Prairie Music

Information on the Badlands National Park:

September 10, 2019

BTW, those pictures I took 10 miles outside of Elkhart, OK,  in the Rita Blanca National Grasslands on the way to Santa Fe, NM are the lost icons of the Great Plains transformation from raw natural resources to vast ranch homesteads. The once natural environment supported the ancient culture of the hunter-gatherers that thrived over 2,000 years ago. These deserted icons in the grasslands are the leftover infrastructure from cattle ranches that ravished the land with overgrazing to maximizing profits from slaughterhouse sales.

September 6th, 2019

Looks like I am tapping into the climate change zeitgeist with plans, some controversial, to return bison to the plains:

August 30th, 2019

The 100th meridian runs from pole to pole, 100 degrees longitude west of the prime meridian in Greenwich, England. It cuts through six U.S. states forming a partial boundary between Oklahoma and Texas. Moving west from the Mississippi, one leaves the lushness of the great river valley and enters the arid and dry prairie. This is where I began to draw inspiration for an orchestra work entitled, Prairie Music. The movements are descriptive: A Cloudless Sky, The Restlessness of Wind, Ghost Dance, and Thundering Hooves. It will all come to a head when I serve as an artist-in-residence at the Badlands National Park in March of 2020. Immersed in the culture of this part of our country and all of its history, I will, for the first time in many years, work in isolation, living and breathing the music while and teaching the children in the nearby rural schools about deep listening in nature. You can listen to some excerpts from some of the music I have already sketched out: a section from Ghost Dance, The Restlessness of Wind, and Thundering Hooves.

The Artist in Residence program at Badlands National Park was founded in 1996 and is open to all professional artists who are US citizens.Writers, composers and all visual and performing artists are invited to interpret this wind-swept environment through their work. The program provides time for artists to get away from everyday responsibilities to focus on their surroundings and their medium while interpreting the unique themes of Badlands National Park. Artists will translate the meanings and significance (themes) of Badlands National Park into artistic expressions within their chosen art medium.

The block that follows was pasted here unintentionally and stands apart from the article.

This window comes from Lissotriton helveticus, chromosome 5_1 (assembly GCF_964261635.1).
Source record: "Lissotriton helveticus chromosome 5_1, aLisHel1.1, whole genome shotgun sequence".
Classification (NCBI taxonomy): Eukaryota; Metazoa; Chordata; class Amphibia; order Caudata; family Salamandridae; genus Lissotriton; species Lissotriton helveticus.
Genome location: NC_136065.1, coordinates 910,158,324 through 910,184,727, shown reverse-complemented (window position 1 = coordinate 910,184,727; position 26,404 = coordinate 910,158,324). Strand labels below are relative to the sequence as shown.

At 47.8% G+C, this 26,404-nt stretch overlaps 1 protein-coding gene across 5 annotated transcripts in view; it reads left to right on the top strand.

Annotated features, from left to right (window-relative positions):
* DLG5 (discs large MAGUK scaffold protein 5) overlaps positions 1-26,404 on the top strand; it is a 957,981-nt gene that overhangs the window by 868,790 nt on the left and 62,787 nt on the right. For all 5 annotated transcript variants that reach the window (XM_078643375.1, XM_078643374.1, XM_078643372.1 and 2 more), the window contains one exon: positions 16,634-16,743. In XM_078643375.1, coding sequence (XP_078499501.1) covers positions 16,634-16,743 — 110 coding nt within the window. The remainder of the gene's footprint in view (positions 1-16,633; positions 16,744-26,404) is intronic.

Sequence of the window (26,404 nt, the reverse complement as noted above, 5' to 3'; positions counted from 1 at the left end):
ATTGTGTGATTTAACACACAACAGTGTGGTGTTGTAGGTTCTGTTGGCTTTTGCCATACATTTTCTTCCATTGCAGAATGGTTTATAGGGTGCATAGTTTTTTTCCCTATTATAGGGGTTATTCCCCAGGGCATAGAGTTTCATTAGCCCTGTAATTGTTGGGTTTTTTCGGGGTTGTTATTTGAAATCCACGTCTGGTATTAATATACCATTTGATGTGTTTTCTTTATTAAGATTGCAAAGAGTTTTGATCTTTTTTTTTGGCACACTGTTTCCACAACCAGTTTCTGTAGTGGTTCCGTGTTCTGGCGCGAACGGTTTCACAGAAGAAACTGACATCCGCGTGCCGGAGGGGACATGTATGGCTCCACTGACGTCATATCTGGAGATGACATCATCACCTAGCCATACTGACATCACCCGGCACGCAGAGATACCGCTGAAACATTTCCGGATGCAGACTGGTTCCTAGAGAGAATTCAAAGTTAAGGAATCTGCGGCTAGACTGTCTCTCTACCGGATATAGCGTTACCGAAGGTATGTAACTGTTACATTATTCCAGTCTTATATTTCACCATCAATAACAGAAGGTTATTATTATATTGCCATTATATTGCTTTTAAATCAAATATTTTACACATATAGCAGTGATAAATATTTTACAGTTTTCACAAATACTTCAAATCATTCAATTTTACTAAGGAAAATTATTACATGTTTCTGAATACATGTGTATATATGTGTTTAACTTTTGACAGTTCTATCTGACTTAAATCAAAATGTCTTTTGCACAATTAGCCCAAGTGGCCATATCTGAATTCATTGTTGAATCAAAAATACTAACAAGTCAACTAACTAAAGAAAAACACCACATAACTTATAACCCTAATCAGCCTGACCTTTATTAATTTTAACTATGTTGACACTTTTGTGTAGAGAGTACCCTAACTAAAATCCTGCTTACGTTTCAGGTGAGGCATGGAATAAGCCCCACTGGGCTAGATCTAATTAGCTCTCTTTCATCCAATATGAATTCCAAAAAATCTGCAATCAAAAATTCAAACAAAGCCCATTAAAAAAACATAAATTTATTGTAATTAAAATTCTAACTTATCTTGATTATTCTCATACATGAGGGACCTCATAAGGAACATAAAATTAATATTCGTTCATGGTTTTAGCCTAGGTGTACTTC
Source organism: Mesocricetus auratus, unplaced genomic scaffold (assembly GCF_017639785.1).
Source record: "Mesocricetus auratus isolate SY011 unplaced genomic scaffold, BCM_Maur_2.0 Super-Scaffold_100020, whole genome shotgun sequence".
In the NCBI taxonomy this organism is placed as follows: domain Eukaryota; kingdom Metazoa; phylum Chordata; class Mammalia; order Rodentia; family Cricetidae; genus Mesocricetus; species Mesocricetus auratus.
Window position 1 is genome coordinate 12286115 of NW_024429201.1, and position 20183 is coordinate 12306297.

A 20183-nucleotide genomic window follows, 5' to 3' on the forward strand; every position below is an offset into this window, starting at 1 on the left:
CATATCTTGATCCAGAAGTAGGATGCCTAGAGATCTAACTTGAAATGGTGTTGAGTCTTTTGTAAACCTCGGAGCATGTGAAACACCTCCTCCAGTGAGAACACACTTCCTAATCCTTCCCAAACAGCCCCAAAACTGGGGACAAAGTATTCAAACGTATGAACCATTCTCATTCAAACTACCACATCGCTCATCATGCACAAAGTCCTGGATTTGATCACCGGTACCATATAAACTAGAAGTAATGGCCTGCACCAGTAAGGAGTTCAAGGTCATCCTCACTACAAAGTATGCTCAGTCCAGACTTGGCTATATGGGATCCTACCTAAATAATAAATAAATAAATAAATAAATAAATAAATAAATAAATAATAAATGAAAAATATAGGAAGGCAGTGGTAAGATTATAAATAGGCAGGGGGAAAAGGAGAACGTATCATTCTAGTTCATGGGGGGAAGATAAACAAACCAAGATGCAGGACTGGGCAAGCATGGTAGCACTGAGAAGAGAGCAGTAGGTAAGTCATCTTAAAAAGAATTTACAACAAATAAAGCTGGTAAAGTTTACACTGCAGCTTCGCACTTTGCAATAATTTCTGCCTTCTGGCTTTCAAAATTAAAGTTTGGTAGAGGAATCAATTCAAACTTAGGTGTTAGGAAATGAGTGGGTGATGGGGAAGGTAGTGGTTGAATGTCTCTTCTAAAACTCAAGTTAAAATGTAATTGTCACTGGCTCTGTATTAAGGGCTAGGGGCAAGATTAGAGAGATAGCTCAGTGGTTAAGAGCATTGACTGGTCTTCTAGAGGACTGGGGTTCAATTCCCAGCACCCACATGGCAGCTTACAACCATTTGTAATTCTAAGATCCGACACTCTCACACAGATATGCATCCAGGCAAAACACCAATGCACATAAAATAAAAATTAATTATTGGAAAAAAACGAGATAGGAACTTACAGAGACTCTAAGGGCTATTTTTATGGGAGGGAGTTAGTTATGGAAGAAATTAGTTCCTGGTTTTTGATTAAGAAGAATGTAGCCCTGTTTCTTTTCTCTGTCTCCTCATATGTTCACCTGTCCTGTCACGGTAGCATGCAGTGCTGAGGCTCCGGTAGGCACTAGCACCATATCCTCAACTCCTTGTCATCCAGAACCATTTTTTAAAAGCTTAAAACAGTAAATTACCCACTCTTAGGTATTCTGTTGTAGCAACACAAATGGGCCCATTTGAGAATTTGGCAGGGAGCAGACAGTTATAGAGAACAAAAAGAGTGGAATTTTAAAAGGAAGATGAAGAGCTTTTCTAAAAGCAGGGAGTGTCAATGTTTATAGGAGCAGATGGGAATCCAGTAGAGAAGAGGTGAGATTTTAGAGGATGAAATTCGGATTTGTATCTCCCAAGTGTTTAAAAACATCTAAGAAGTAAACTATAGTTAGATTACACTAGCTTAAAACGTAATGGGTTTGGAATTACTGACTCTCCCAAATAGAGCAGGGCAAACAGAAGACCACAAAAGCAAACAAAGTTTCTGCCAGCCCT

Badlands National Park has a strong commitment to area youth, particularly in our local rural school districts. Therefore, all artists in residence are required to present a minimum of four sessions in a local school (or schools) to introduce students to an aspect of art and its interpretation of their Badlands home. Additionally, artists must be willing to interact with park visitors on site and possibly give a presentation to the public or park staff on his or her medium, interests and experiences.

July 12th, 2019

I have traveled many times through the prairie from the midwest to the southwest and each time I am overwhelmed by the scale of the landscape; a landscape  that gradually, almost imperceivably, changes from lust green to golden brown moving east to west. In 2018 I gave a short talk entitled The 100th Meridian West  as an introduction to the September 15th Out of Our Minds Chamber series concert, Wild & Western in La Crosse, WI.  Learning about both perspectives on how the land was to be settled brought awareness of the contrasting forces that permeate the great plains and I know it will be the foundation of contrast in my music.  

These pictures were taken 10 miles outside of Elkhart, OK,  in the Rita Blanca National Grasslands on the way to Santa Fe, NM.  Here vanishing point on the horizon appears to be endless and stretches of grass surround you.     

The wind is constant, ranging from gentle whisps to an incessant force of varying degrees.  When, suddenly  the wind is still for a few seconds, the sonic background of chirping and clicking emerges from the omnipresent crickets and grasshoppers. 

Here the grandeur of cumulonimbus clouds is made even more resplendent against the broad  sky that is vast and wide.      

Distances are deceiving and the scale is so vast.  Time unfolds on a larger scale and the time it takes to approach a distant object is always underestimated.

The 100th Meridian West (I gave this talk as an introduction to the September 15th Out of Our Minds Chamber series concert, Wild & Western.

This evening we are listening to music that depicts two different views of the American West, two contrasting visions:  The Romantic legend of the cowboy and the heroic endurance of immigrant settlers. The Romance of settling the west is part of the continuing promise of the American Dream. But, as always, the Dream has a price.